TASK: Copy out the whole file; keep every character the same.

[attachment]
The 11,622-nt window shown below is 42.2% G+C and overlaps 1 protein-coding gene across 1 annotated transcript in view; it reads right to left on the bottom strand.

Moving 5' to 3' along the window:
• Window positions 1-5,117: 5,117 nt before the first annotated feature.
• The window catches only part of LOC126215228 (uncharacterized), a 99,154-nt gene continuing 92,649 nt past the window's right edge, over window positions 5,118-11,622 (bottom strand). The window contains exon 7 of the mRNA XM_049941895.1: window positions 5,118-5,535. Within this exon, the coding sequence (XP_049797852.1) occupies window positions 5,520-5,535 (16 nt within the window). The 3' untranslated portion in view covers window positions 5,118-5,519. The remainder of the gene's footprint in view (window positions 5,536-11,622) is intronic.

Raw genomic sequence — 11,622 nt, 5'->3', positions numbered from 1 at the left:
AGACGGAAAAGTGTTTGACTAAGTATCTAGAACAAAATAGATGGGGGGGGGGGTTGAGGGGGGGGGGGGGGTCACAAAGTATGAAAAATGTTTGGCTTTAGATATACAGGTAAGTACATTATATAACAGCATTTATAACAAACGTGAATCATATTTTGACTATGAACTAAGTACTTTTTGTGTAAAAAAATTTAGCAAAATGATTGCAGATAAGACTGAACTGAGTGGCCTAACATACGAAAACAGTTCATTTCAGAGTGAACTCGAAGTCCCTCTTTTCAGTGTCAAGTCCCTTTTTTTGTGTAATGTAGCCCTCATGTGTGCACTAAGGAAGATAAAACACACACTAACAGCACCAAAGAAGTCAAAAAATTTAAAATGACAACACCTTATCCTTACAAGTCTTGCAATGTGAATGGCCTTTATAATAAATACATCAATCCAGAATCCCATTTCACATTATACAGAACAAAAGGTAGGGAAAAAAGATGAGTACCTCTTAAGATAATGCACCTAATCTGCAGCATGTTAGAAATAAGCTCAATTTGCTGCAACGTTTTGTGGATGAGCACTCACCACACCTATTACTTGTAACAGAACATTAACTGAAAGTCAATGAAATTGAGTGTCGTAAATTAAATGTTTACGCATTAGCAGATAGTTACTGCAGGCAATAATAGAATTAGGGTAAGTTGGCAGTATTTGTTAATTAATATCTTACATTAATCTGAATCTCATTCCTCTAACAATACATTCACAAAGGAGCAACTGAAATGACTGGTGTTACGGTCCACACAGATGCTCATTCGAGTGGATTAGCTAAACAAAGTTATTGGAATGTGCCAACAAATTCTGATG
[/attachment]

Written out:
The 11,622-nt window shown below is 42.2% G+C and overlaps 1 protein-coding gene across 1 annotated transcript in view; it reads right to left on the bottom strand.

Moving 5' to 3' along the window:
• Window positions 1-5,117: 5,117 nt before the first annotated feature.
• The window catches only part of LOC126215228 (uncharacterized), a 99,154-nt gene continuing 92,649 nt past the window's right edge, over window positions 5,118-11,622 (bottom strand). The window contains exon 7 of the mRNA XM_049941895.1: window positions 5,118-5,535. Within this exon, the coding sequence (XP_049797852.1) occupies window positions 5,520-5,535 (16 nt within the window). The 3' untranslated portion in view covers window positions 5,118-5,519. The remainder of the gene's footprint in view (window positions 5,536-11,622) is intronic.

Raw genomic sequence — 11,622 nt, 5'->3', positions numbered from 1 at the left:
AGACGGAAAAGTGTTTGACTAAGTATCTAGAACAAAATAGATGGGGGGGGGGGTTGAGGGGGGGGGGGGGGTCACAAAGTATGAAAAATGTTTGGCTTTAGATATACAGGTAAGTACATTATATAACAGCATTTATAACAAACGTGAATCATATTTTGACTATGAACTAAGTACTTTTTGTGTAAAAAAATTTAGCAAAATGATTGCAGATAAGACTGAACTGAGTGGCCTAACATACGAAAACAGTTCATTTCAGAGTGAACTCGAAGTCCCTCTTTTCAGTGTCAAGTCCCTTTTTTTGTGTAATGTAGCCCTCATGTGTGCACTAAGGAAGATAAAACACACACTAACAGCACCAAAGAAGTCAAAAAATTTAAAATGACAACACCTTATCCTTACAAGTCTTGCAATGTGAATGGCCTTTATAATAAATACATCAATCCAGAATCCCATTTCACATTATACAGAACAAAAGGTAGGGAAAAAAGATGAGTACCTCTTAAGATAATGCACCTAATCTGCAGCATGTTAGAAATAAGCTCAATTTGCTGCAACGTTTTGTGGATGAGCACTCACCACACCTATTACTTGTAACAGAACATTAACTGAAAGTCAATGAAATTGAGTGTCGTAAATTAAATGTTTACGCATTAGCAGATAGTTACTGCAGGCAATAATAGAATTAGGGTAAGTTGGCAGTATTTGTTAATTAATATCTTACATTAATCTGAATCTCATTCCTCTAACAATACATTCACAAAGGAGCAACTGAAATGACTGGTGTTACGGTCCACACAGATGCTCATTCGAGTGGATTAGCTAAACAAAGTTATTGGAATGTGCCAACAAATTCTGATG